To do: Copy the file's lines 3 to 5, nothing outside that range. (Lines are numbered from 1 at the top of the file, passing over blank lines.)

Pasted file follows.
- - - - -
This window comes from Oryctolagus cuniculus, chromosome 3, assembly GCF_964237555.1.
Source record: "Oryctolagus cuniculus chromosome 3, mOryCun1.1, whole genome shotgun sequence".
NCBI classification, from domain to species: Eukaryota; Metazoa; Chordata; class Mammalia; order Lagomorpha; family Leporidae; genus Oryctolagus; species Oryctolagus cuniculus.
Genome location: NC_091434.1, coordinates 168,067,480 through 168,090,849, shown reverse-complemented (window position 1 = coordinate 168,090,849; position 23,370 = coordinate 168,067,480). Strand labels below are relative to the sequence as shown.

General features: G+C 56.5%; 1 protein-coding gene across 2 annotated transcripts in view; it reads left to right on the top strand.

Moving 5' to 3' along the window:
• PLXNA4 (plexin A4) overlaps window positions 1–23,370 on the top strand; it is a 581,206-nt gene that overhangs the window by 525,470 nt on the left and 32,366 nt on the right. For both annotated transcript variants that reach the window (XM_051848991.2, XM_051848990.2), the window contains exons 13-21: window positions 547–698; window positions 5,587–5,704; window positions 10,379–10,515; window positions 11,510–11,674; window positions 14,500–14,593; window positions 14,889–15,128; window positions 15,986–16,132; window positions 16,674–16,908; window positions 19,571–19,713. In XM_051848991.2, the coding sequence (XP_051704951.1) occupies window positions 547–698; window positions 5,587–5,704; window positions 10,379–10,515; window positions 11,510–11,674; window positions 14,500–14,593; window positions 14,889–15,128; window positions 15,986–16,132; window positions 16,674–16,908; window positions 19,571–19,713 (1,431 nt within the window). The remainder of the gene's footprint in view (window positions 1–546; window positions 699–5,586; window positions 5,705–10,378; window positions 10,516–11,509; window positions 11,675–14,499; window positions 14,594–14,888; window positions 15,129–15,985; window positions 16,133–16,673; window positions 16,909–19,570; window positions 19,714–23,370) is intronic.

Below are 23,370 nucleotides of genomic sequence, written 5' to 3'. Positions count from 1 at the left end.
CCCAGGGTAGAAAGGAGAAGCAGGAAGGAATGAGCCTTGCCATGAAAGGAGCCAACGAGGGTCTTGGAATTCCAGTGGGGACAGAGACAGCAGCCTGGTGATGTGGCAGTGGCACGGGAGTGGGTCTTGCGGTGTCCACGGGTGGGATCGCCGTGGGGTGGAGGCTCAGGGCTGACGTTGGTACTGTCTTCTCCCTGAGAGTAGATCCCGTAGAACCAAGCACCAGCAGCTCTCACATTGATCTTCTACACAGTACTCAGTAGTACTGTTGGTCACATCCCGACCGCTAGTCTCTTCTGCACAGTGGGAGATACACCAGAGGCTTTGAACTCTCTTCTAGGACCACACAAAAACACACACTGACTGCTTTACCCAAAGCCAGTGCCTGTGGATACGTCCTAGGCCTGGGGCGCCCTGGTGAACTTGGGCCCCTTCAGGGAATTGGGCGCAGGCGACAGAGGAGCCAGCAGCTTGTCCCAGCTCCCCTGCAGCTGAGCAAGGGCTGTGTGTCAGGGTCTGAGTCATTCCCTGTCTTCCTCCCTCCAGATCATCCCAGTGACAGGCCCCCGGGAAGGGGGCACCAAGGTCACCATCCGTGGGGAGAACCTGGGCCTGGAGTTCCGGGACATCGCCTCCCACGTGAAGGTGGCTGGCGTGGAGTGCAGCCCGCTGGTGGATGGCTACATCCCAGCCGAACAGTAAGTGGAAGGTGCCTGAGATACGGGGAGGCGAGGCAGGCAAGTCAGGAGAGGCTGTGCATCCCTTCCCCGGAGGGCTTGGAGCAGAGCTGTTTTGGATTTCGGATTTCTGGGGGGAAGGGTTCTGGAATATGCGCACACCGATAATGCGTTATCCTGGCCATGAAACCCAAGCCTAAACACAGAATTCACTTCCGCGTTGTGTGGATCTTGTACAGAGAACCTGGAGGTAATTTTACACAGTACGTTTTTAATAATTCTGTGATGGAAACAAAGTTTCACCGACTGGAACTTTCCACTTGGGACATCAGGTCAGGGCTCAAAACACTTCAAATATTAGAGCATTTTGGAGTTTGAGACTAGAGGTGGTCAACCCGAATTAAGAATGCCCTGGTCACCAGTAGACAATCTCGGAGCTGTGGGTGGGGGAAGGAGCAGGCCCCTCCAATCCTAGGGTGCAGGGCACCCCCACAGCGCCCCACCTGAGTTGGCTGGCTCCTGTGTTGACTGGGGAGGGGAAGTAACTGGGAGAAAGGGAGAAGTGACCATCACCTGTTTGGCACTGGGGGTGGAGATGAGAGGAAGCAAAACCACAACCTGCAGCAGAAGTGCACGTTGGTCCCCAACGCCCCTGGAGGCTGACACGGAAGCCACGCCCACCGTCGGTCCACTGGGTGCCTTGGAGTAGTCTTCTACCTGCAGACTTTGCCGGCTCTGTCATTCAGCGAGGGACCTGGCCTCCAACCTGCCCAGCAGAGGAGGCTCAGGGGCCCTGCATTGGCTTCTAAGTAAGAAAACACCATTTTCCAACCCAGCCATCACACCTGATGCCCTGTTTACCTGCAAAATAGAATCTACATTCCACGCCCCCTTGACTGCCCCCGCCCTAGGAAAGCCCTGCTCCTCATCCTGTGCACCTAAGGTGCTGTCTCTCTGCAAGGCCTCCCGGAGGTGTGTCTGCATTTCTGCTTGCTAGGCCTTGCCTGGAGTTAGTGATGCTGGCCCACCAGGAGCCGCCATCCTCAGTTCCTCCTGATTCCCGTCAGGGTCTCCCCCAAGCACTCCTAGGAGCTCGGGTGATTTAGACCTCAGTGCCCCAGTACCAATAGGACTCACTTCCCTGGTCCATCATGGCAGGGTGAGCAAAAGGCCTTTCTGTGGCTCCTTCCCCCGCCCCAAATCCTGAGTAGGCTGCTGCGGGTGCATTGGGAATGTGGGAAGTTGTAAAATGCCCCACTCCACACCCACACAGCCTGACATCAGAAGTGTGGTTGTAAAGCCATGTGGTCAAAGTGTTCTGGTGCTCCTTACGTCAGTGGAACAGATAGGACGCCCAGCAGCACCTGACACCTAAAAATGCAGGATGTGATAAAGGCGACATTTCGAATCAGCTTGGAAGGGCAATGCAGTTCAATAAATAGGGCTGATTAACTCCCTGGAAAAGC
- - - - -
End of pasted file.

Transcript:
NCBI classification, from domain to species: Eukaryota; Metazoa; Chordata; class Mammalia; order Lagomorpha; family Leporidae; genus Oryctolagus; species Oryctolagus cuniculus.
Genome location: NC_091434.1, coordinates 168,067,480 through 168,090,849, shown reverse-complemented (window position 1 = coordinate 168,090,849; position 23,370 = coordinate 168,067,480). Strand labels below are relative to the sequence as shown.

General features: G+C 56.5%; 1 protein-coding gene across 2 annotated transcripts in view; it reads left to right on the top strand.